Today on my Facebook page, I posted some photos of the bulk compost delivery I received yesterday from Home Fires Nursery in Spokane. That has prompted several concerned comments from readers about the safety of the compost so I decided to write a blog post to address those concerns.
If you live in another area of the country, this information should prove helpful to you and it includes resources you might find of interest, too.
The bulk compost originated from a commercial firm called Barr-Tech Compost/Organics Recycling. They make two kinds of compost: one with biosolids and the other without biosolids. The latter is referred to as B-T Green, and that is the only kind of compost Home Fires buys from them to sell to their customers.
I learned that B-T Green does not contain manures. This was important to me because I know that persistent herbicides can occasionally be found in horse manure and I certainly wanted to avoid being the recipient of any compost containing it!
This morning, I spoke with Scott Deatherage from Barr-Tech so I could ask a few more questions about their B-T Green compost. Here’s what I learned from him:
Barr-Tech is certified by the U.S. Composting Council and their products are tested on a regular basis through the council’s Seal of Testing Assurance (STA) program.
Scott mentioned how he has increased the regularity with which their products are tested after hearing that some folks in this region had purchased products from other sources last year that contained persistent herbicides. So he felt it was important to keep an eye on their materials to make sure the herbicides weren’t in them.
He explained to me that the main sources for persistent herbicides — and clopyralid, in particular — are horse manure and Timothy hay. I’ve heard how horses will graze in a pasture, consume grasses that were sprayed with clopyralid, which go through their digestive system without being broken down.
He also explained that in the state of Washington, clopyralid was banned from homeowner use several years ago but is allowed commercially in horse pastures and some other commercial applications. In the state of Idaho, homeowners ARE allowed to use clopyralid, but Barr-Tech doesn’t receive any green materials from Idaho.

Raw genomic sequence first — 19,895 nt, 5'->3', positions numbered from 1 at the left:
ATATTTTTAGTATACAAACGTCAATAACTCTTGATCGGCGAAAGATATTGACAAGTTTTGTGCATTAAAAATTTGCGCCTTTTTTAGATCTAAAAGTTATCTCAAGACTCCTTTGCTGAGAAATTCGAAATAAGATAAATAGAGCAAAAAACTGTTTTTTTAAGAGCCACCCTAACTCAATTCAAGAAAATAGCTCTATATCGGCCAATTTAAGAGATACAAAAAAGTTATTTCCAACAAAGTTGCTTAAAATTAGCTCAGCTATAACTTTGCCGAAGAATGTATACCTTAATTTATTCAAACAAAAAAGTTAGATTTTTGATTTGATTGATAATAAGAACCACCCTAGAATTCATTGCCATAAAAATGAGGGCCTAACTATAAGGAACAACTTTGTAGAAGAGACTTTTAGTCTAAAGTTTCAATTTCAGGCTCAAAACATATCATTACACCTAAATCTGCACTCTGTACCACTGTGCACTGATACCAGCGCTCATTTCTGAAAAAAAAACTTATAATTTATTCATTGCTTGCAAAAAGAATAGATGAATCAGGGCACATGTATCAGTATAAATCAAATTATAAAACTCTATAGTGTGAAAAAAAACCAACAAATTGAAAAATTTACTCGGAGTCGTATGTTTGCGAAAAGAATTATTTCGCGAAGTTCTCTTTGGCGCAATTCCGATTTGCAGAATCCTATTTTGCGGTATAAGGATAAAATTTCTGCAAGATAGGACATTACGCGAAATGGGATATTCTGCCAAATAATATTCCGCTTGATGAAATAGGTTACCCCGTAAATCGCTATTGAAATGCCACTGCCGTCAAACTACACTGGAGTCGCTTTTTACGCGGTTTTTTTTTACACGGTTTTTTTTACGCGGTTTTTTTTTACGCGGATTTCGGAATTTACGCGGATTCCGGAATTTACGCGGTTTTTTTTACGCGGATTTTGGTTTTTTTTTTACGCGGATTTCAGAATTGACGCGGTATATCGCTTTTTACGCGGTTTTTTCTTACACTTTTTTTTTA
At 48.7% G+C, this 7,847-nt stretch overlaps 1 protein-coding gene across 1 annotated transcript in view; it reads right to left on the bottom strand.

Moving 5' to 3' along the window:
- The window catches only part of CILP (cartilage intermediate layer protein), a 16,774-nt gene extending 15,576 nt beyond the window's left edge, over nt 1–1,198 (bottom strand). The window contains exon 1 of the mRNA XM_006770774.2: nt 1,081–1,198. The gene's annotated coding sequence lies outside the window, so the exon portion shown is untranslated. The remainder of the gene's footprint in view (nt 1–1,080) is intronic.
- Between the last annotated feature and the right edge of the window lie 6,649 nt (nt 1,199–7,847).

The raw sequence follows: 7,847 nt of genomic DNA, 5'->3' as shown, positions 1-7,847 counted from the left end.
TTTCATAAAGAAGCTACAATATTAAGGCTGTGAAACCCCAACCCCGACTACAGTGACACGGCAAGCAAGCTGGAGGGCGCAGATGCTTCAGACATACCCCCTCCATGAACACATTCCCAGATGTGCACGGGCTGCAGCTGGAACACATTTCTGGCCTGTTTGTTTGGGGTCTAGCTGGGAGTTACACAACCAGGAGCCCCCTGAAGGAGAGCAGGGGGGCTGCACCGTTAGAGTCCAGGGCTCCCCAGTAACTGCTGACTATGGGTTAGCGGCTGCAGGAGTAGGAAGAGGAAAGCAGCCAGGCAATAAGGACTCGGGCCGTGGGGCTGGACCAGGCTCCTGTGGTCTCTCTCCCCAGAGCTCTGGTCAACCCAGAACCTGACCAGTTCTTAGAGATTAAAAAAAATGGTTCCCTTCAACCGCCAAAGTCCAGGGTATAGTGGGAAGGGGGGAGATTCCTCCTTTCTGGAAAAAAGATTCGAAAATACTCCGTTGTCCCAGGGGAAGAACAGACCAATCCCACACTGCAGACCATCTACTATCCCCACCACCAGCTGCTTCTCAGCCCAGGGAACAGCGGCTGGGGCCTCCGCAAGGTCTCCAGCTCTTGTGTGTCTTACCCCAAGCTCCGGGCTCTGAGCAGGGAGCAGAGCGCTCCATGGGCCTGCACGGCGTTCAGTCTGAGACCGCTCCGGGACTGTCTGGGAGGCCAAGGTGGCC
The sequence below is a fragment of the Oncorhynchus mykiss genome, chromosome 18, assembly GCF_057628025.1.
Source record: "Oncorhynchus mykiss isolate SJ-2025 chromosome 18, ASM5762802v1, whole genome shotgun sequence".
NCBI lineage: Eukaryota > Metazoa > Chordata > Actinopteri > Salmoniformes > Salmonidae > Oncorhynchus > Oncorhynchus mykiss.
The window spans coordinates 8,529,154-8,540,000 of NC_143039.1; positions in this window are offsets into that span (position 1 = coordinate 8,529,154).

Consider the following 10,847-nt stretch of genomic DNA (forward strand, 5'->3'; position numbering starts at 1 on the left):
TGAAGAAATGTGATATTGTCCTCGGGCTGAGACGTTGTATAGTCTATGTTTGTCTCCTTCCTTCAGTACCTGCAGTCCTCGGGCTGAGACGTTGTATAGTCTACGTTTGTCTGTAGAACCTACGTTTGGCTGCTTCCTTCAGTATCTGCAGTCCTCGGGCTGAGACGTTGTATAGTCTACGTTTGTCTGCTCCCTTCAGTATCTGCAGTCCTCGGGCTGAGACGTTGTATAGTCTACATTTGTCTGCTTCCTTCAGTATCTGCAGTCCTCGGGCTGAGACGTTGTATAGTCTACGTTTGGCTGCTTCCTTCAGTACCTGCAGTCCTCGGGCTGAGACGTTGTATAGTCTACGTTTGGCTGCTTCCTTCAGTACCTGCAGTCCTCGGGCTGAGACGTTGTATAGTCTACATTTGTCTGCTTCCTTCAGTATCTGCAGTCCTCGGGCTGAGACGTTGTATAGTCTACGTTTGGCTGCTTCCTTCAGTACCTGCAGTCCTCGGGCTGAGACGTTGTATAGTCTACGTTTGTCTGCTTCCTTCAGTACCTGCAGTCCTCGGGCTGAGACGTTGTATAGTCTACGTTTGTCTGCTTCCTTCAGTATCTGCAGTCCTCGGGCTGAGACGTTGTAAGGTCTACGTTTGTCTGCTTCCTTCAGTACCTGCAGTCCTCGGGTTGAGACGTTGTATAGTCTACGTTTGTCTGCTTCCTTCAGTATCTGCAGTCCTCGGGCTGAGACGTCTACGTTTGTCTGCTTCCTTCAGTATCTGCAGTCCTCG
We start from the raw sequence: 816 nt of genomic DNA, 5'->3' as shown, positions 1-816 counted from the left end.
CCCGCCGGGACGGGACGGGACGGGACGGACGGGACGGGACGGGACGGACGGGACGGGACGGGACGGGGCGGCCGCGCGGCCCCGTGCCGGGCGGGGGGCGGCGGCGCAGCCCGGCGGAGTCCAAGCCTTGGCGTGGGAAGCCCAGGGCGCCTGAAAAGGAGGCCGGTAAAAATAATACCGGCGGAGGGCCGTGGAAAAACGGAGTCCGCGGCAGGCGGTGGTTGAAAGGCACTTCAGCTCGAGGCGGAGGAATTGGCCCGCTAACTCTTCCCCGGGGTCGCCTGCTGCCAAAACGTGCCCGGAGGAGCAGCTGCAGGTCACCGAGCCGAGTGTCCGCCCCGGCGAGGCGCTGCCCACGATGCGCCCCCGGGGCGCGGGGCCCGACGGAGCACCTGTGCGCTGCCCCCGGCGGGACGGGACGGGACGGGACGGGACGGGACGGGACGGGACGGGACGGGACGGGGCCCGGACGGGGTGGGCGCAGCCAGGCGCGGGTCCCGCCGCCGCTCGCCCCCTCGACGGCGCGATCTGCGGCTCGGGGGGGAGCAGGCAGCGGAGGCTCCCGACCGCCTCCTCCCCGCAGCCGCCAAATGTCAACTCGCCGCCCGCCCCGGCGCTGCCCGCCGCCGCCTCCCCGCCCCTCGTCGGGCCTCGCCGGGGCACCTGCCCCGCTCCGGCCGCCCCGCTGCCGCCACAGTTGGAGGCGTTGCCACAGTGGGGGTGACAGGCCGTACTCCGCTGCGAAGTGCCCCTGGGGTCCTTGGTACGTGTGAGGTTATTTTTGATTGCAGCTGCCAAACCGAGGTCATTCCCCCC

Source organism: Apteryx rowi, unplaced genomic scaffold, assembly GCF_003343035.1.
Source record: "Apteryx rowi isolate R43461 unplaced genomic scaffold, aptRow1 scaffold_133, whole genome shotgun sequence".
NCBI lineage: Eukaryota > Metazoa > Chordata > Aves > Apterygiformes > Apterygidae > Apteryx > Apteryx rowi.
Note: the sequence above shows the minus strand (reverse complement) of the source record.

Scott told me that they don’t use manures in their compost or Timothy hay. Other potential sources for contaminated green materials include grasses from golf courses but he says they don’t receive grasses from them because golf courses typically have their own facilities to deal with their grass clippings.
Barr-Tech does regular bioassay testing to make sure their compost is completely safe to use. They do this by planting pea and red clover seeds into potting mix containing the compost to make sure they germinate and grow normally. Both are legumes, which are very sensitive to any contaminants.
Just for my own information, I’m going to do a little testing by planting pea seeds in regular potting soil and potting soil with the B-T Green compost mixed in. But after talking with both the owner of Home Fires Nursery and Scott Deatherage of Barr-Tech, I’m feeling more comfortable with using their compost in my garden.
I hope this addresses any concerns you may have. If you’re interested in testing any compost you may have purchased, here’s the method.
Also, Joe Lamp’l, host of PBS’s popular “Growing a Greener World” program, filmed an episode on soil and compost, which includes information on how commercial compost is created. That is definitely worth watching!